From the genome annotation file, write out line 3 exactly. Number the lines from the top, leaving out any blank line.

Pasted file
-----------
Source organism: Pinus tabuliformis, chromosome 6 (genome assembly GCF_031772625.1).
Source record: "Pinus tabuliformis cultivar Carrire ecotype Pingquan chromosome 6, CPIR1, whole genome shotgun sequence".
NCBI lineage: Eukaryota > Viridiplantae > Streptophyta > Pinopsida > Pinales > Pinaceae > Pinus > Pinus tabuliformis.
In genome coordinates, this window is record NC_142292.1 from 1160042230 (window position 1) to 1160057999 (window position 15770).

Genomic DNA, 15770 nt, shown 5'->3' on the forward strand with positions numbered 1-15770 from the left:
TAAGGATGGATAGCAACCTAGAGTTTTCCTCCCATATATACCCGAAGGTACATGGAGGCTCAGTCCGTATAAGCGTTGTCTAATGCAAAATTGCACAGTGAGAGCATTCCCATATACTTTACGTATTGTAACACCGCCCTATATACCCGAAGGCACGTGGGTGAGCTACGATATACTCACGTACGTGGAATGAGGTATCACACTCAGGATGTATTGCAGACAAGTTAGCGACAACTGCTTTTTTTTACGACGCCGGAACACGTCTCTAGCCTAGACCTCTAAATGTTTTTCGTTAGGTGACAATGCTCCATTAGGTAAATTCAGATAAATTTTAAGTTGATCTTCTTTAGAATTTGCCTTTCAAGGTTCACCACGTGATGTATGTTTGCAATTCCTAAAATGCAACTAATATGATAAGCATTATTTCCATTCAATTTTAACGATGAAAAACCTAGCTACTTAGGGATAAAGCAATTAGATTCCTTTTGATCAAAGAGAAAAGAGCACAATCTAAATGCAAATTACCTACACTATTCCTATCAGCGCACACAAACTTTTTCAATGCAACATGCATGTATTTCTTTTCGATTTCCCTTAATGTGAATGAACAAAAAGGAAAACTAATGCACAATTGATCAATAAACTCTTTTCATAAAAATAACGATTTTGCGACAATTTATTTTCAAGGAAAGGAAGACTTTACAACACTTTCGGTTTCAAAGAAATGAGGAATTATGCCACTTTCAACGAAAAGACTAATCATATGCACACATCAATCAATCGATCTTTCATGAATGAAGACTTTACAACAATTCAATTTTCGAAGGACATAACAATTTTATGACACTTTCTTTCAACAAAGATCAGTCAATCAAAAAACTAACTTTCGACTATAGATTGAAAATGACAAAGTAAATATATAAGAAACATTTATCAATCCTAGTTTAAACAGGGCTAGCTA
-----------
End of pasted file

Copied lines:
NCBI lineage: Eukaryota > Viridiplantae > Streptophyta > Pinopsida > Pinales > Pinaceae > Pinus > Pinus tabuliformis.